All images: Alex Cranz/Gizmodo
I sat down on the train, two laptops, a tablet, and an e-reader crammed in my purse. There was a moment of relief — I’d managed to snag a seat on a rush hour train — and then, I felt a moment of sheer terror. My purse felt unusually light despite being full of gadgets. Certainly too light for a purse containing a 38cm laptop. Those are giant unwieldy monsters that never let you forget they have been packed away in your bags. But when I yanked my purse open and peered inside the relief returned. The newest 38cm Samsung Notebook 9 was tucked away safely, so light I forgot I had it.
The Notebook 9 (and I’m referring to the 38cm version unless noted otherwise) is what the future of big laptops needs to be. It comes in two versions: The $US1250 ($1,658) one with 8GB of RAM I reviewed, and a $US1400 ($1,857) one with 16GB of RAM and an Nvidia 940MX video card. Both have Kaby Lake i7 processors, 256GB SSDs, and wide range of sweet ports (including HDMI, Ethernet, USB 3.0 and USB-C). They have the goods one would expect from a 38cm laptop without feeling as cumbersome as a 38cm laptop. Tossed in a purse or lost in a stack of books being carried across the apartment, the Notebook 9 feels light like a much smaller device.
People who seek out a 38cm laptop are an increasingly rare breed. In the past they were the de facto choice for anyone who needed a balance of power and portability, but 33cm laptops have improved so much that the 38cm laptop hasn’t quite felt like a necessity for almost anyone these days. It’s become the laptop you pick up because you want (or need) a big screen.
The Notebook 9 doesn’t change that. Though the 38cm shares the same 1080p resolution as the 33cm. The display is just a couple inches larger — the same size as the 1080p display found in the Dell XPS 15, or the MacBook Pro’s 2880 x 1800 display. Colours are vibrant, even when you engage the gimmicky HDR preset that increases the contrast for more striking visuals while watching movies or gaming.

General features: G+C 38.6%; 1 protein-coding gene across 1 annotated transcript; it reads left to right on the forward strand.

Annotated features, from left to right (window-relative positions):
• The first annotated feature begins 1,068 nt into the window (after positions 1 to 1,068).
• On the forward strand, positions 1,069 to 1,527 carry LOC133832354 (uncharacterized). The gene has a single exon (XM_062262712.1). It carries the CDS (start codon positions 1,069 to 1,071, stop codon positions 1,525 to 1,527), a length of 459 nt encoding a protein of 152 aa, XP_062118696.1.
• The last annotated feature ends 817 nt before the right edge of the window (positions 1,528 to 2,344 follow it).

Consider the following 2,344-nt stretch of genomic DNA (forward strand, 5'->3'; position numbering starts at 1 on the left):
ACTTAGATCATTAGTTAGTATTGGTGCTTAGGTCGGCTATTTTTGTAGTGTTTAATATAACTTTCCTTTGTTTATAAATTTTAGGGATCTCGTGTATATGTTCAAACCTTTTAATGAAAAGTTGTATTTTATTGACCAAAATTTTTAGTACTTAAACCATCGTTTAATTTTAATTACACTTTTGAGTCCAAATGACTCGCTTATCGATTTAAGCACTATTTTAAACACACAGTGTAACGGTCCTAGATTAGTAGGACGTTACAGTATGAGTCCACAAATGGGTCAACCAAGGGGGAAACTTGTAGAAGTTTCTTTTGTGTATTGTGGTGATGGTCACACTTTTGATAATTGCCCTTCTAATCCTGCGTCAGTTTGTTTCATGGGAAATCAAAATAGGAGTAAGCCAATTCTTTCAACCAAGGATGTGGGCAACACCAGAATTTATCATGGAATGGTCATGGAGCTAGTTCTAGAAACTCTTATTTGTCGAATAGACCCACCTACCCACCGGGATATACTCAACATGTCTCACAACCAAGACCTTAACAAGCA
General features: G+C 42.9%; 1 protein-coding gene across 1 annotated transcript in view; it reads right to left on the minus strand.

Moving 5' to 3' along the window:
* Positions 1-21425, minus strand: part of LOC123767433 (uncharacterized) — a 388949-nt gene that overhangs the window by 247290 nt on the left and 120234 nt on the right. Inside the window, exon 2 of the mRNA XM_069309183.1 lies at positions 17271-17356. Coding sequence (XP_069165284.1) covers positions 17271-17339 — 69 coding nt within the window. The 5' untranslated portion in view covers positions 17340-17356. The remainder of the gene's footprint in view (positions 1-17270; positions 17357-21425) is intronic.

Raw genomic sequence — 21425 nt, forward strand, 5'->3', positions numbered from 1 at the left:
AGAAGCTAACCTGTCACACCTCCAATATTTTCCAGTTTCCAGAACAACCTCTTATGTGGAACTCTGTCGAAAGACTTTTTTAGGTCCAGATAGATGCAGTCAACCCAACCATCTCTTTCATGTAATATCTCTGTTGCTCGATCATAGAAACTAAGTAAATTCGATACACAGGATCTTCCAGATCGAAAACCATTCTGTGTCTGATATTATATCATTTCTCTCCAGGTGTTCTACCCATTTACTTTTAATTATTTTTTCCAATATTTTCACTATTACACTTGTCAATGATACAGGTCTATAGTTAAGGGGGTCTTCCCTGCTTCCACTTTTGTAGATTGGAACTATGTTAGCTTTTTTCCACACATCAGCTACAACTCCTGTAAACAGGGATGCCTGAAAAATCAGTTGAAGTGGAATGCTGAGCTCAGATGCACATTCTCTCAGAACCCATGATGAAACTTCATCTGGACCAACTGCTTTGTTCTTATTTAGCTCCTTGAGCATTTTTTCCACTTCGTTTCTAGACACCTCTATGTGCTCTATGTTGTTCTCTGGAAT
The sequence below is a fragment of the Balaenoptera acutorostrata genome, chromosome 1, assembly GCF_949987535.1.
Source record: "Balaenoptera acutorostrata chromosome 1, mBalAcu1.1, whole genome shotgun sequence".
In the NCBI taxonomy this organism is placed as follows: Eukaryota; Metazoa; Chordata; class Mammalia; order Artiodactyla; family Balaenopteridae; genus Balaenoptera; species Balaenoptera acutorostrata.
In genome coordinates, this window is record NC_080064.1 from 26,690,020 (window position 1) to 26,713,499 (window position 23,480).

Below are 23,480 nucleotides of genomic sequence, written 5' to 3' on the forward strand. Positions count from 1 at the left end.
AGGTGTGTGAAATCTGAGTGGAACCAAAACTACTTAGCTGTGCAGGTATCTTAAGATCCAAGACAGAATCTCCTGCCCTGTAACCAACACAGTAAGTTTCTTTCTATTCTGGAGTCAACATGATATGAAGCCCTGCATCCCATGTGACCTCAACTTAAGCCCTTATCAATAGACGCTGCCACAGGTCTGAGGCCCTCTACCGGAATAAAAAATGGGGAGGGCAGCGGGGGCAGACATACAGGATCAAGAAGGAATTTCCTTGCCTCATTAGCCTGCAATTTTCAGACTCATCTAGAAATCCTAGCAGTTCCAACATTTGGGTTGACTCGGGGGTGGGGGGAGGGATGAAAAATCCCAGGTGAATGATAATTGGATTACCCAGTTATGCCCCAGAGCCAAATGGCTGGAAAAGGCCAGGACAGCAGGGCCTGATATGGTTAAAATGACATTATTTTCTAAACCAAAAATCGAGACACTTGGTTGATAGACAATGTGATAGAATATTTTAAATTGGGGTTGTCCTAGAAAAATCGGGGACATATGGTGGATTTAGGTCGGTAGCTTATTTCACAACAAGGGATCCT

As good, and big, as the display is, the laptop is still hamstrung by the greatest foible of 38cm laptops: the size of the damn thing. Yet for people who want a larger display, a less cramped keyboard, or all those extra ports, the Notebook 9 feels like a great blend of what makes the 33cm and 38cm laptops so appealing individually.
As I’ve noted, chief among the qualities the 15-incher borrows from 33cm laptops: It’s light. While my friends and coworkers were rightfully put off by its big, bulky looking exterior their eyes bulged with wonder when I actually put this laptop in their hands. It only weighs, depending on configuration, 2.6-2.73 pounds! Both the Dell XPS 15 and the 38cm MacBook Pro weigh 2kg. According to Laptop Mag, the average 33cm laptop clocks in at 1kg. That means this thing isn’t just light for its size, it’s one of the lighter laptops you can buy right now, regardless of size.
It’s also cheap — for a laptop of its quality. The 38cm MacBook Pro starts at $US2400 ($3,183) and, the most comparable Dell XPS 15 build starts at $US1700 ($2,254), but the Notebook 9 is only $US1250 ($1,658). That’s a price usually found on smaller devices, like the Dell XPS 13, Razer Blade Stealth, or the 33cm Notebook 9 (that one gives you 16GB of RAM for your extra dollars).
Unfortunately, the 38cm Notebook 9 also borrowed its fit and finish from its smaller sibling. While the 33cm Notebook 9 feels sleek and almost refreshingly affordable with its plasticy finish, it just feels cheap on a larger, thicker machine.
As with other 38cm laptops, the battery life is only ok. The battery on the 38cm is just 1200mAh larger than the one on the 33cm, and only ekes out about five or six hours of battery life with regular use.
If you really need a 38cm laptop — if 33cm just feels too cramped and tiny, then the Notebook 9 excels. It ain’t pretty, but it gets the job done without bogging you down.
- It’s light.
- Seriously, this is the lightest 38cm laptop you might get your hands on.
- It’s pretty cheap.
- If you really need a 38cm laptop than this should probably be on your shortlist.